BACKGROUND.: Patients with end-stage renal disease (ESRD) suffer from markedly higher rates of cardiovascular disease than the general population. Although therapy with 3-hydroxy-3-methylglutaryl coenzyme A (HMG-CoA) reductase inhibitors ("statins") has been demonstrated to reduce the mortality from cardiovascular disease in patients without ESRD, only 10% of patients on dialysis are treated with these medications by day 60 of ESRD. We determined whether the use of statins is associated with a reduction in cardiovascular-specific death and total mortality in ESRD patients.
Methods: Data were analyzed from the U.S. Renal Data System Dialysis Morbidity and Mortality Wave-2 study, a cohort of randomly selected patients who were initiating dialysis in 1996. Information about the use of statins as well as other baseline characteristics was abstracted from the patients' dialysis records by dialysis personnel. Cox proportional hazards models were developed to determine the association between use of statins at baseline and subsequent risk of mortality, with adjustment for known mortality risk factors.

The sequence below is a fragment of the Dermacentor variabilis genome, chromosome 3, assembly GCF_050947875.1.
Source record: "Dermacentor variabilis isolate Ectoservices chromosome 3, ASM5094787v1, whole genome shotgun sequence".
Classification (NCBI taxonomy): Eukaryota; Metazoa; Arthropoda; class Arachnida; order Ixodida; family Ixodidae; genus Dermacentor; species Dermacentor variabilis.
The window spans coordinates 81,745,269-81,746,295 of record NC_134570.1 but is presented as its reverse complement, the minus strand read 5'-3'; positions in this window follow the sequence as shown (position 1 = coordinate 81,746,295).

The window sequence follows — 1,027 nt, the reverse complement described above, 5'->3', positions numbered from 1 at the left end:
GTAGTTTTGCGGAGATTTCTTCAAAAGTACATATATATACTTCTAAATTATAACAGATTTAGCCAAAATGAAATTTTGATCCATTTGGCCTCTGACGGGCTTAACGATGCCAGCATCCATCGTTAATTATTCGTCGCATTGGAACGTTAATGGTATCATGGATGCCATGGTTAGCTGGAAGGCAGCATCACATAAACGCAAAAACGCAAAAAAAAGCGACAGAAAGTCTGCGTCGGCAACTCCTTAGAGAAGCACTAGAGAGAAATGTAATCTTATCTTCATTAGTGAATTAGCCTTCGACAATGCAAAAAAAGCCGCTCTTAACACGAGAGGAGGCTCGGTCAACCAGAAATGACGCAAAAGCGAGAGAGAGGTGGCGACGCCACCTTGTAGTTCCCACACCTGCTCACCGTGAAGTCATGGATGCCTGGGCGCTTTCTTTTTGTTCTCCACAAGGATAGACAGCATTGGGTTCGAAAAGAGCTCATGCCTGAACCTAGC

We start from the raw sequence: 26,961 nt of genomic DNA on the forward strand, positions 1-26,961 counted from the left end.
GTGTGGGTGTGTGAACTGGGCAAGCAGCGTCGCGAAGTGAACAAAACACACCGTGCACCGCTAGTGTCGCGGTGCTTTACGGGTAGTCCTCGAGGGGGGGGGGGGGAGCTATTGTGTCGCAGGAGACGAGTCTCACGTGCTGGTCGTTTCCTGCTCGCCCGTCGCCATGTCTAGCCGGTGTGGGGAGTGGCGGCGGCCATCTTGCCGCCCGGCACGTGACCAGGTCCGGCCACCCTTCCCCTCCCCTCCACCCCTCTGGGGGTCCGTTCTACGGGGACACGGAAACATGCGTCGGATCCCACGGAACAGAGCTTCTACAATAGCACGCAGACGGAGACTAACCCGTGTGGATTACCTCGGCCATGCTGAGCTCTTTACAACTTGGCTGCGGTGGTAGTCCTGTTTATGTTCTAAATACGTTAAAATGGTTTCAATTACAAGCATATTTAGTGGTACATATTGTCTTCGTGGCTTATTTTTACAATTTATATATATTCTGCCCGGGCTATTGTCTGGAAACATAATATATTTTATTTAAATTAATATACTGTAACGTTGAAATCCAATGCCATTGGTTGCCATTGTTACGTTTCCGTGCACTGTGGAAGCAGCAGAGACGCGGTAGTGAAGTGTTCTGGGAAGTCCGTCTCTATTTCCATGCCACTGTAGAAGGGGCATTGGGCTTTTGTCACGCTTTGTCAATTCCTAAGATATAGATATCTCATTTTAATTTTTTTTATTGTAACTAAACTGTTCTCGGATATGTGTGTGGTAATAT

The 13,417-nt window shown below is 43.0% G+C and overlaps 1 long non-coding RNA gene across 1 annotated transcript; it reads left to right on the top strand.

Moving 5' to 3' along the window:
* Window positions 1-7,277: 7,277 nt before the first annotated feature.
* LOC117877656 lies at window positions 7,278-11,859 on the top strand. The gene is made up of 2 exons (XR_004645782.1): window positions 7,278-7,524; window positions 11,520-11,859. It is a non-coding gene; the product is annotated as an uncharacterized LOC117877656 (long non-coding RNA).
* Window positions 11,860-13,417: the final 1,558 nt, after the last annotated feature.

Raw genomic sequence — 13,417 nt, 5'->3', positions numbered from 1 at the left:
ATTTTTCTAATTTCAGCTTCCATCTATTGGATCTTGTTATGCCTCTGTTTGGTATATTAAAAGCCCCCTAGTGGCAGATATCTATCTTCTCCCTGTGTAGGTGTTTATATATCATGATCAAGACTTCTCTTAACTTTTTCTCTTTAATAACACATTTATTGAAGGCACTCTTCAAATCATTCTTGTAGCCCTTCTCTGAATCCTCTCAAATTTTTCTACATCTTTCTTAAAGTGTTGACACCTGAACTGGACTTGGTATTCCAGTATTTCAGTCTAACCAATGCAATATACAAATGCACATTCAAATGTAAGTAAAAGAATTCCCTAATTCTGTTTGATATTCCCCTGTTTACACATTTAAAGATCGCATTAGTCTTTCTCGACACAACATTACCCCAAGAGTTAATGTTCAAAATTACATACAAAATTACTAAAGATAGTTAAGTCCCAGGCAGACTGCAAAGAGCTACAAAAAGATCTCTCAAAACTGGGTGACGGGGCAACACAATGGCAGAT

Results: Follow-up data were available for 3716 patients through July 1998. At baseline, 362 (9.7%) of patients were using statins. These patients had a mortality rate of 143/1000 person-years, compared with a rate of 202/1000 person-years for patients not using statins. Statin use was independently associated with a reduced risk of total mortality [relative risk (RR)=0.68, 95% confidence interval (CI)=0.54, 0.87] as well as cardiovascular-specific mortality (RR=0.64, 95% CI=0.45, 0.91). In contrast, the use of fibrates was not associated with reduced mortality (RR=1.29).
Conclusions: Statin use was associated with a reduction in cardiovascular-specific death and total mortality in patients on dialysis.